Roofers say the air up there is 20 to 30 degrees hotter than on the ground.
Triple digit heat has Tucumcari residents feeling the burn.
“In Tucumcari there has been eight days of triple digit heat in the past month,” said National Weather Service forecaster Jennifer Palucki. “The hottest of these days was on Monday with a recorded temperature of 106 degrees.”
In July 1980, the NWS recorded 16 days of triple digit heat in Tucumcari, said Palucki.
Normally during this time of year, Tucumcari receives moisture from the Gulf of Mexico that generates thunderstorms and produces rain, said Palucki. But there has been a high pressure loft causing an increase in warm temperatures and triple digit temperatures, said Palucki.
According to the NWS records, the normal temperature for Tucumcari at this time of year is 90 degrees or 10 to 16 degrees cooler than what has been seen in that area, said Palucki. Typically for Tucumcari, the hottest time of the year is in June or July, said Palucki.
The high temperatures have taken a lot out of people who are working outdoors, such as a Daniel Construction roofing crew on the roof at the Microtel Inn on South First Street.
“It has been extremely hot working on this roof for the past three weeks,” said Charles Hendricks, one of the roofing crew. “It is usually 20 to 30 degrees hotter on a roof than it is on the ground. So, on some days it felt like it was 130 degrees up here.”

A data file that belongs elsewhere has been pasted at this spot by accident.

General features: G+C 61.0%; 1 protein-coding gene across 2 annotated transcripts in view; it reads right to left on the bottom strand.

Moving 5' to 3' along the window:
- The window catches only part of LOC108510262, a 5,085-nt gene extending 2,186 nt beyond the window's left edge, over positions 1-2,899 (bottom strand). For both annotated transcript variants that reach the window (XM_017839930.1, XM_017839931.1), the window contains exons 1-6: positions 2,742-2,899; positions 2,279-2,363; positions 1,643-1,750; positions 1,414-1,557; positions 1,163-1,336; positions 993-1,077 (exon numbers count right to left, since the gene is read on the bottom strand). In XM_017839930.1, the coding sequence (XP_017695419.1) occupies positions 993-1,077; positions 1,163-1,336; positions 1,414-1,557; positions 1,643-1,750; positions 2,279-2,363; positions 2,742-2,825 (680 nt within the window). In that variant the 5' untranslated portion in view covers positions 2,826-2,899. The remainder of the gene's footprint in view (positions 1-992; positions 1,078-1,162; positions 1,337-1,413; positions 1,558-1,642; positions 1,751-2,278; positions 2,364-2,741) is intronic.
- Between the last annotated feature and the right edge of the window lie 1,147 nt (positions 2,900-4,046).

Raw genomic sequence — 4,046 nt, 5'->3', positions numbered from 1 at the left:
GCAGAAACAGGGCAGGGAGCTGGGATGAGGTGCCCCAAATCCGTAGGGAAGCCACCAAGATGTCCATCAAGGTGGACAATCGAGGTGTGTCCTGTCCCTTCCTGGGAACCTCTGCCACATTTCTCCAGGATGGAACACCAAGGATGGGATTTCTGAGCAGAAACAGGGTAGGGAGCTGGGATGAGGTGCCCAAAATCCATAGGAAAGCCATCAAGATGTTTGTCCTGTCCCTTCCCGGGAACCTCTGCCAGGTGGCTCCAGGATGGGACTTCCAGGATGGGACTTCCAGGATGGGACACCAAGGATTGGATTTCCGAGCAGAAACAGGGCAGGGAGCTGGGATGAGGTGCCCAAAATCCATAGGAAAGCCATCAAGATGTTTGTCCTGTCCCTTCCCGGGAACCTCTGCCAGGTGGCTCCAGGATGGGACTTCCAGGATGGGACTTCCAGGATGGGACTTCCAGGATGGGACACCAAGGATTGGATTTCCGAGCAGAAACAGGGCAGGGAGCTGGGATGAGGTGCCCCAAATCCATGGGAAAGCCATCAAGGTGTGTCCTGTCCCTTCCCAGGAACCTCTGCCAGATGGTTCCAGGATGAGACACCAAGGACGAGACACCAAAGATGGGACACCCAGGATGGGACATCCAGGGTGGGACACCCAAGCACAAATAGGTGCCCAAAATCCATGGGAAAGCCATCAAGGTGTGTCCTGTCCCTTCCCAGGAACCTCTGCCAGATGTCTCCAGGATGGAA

“There is a chance that Tucumcari could see some relief from the high temperatures late in the week,” said Palucki. Today, the high should be around 96 degrees, predicted Palucki.
The remnants of Hurricane Dean are forecast to come up through Mexico into Arizona and then over into New Mexico, said Palucki. It is possible that Arizona and the western part of New Mexico will receive moisture from thunderstorms, said Palucki.
In the eastern part of New Mexico, there is a possible chance of increased cloud coverage and scattered storms on Saturday which should bring down the temperature a few degrees in areas such as Tucumcari, said Palucki.
Meanwhile, drink plenty of water and seek out the shade. And don't forget the sun screen.